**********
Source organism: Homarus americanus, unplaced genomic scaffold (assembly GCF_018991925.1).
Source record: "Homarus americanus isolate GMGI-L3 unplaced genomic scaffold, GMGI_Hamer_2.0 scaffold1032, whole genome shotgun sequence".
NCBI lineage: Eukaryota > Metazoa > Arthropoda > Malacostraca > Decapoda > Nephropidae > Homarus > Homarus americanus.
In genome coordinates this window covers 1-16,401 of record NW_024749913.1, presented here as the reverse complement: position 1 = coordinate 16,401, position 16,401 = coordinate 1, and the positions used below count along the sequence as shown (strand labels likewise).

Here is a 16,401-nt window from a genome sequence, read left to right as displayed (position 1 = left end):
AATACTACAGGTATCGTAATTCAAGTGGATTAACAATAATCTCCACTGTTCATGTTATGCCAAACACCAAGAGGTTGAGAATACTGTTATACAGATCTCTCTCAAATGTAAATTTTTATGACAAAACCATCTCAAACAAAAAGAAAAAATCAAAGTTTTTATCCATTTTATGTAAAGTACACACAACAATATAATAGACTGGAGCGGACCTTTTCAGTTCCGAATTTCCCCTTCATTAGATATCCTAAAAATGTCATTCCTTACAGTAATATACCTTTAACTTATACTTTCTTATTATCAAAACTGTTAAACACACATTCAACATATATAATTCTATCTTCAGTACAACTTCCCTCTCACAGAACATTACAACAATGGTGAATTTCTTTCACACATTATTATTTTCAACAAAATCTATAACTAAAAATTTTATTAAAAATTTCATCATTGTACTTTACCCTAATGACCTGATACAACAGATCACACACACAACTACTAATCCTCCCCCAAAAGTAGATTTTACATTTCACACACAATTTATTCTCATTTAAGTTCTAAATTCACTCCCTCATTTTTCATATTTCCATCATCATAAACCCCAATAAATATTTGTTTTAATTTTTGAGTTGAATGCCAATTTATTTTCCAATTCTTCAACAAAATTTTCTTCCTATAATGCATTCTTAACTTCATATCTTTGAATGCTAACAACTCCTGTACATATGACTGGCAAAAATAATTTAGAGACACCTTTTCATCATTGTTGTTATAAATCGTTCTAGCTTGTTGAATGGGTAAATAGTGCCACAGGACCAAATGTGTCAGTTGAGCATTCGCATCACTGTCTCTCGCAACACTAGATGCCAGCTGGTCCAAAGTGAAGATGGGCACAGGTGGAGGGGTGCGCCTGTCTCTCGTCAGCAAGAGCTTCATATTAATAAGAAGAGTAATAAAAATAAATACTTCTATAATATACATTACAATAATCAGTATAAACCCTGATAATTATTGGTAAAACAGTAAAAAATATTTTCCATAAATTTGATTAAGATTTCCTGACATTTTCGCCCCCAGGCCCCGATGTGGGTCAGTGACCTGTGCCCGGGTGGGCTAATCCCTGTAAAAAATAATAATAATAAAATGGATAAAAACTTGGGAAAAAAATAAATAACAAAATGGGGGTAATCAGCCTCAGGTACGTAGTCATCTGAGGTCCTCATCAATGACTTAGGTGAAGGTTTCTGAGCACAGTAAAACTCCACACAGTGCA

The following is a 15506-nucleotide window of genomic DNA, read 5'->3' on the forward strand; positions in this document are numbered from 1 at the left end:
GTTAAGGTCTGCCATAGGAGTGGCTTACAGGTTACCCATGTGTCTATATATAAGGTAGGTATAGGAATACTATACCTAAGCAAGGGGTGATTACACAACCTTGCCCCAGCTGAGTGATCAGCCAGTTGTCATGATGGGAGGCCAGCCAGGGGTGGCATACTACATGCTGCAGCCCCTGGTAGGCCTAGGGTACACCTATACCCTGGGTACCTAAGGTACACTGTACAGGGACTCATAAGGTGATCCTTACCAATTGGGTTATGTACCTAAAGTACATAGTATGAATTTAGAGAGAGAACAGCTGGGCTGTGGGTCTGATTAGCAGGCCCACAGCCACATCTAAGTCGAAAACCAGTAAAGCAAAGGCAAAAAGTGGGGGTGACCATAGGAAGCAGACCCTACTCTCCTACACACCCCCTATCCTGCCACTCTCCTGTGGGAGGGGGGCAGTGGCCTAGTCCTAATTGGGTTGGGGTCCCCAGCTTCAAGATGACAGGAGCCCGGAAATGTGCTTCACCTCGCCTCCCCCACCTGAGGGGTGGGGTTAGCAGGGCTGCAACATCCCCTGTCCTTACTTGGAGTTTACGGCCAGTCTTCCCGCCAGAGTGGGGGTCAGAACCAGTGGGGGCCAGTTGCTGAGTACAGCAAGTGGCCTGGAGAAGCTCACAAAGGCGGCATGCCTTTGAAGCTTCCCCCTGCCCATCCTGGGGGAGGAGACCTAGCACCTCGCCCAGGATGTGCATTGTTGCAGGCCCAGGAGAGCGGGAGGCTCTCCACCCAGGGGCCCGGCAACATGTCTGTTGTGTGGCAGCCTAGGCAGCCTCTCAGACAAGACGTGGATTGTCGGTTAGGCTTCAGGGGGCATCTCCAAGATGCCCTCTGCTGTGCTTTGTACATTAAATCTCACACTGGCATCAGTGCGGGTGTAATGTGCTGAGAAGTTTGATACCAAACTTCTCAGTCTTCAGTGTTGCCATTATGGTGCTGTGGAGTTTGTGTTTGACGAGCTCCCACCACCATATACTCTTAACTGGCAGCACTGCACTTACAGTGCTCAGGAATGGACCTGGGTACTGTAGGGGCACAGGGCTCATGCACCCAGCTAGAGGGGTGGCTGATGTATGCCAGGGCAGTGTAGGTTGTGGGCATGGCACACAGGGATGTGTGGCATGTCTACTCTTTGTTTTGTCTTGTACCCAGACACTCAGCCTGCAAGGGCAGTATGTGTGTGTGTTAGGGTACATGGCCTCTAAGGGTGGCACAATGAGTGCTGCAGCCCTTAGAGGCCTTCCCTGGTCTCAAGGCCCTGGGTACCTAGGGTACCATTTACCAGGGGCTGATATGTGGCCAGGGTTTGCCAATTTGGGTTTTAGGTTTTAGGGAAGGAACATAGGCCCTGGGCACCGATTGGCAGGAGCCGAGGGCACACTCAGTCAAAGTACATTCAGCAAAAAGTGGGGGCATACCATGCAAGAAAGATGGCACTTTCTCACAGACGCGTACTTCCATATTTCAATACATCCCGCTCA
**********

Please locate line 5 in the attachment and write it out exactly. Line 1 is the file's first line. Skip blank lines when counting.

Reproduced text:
Here is a 16,401-nt window from a genome sequence, read left to right as displayed (position 1 = left end):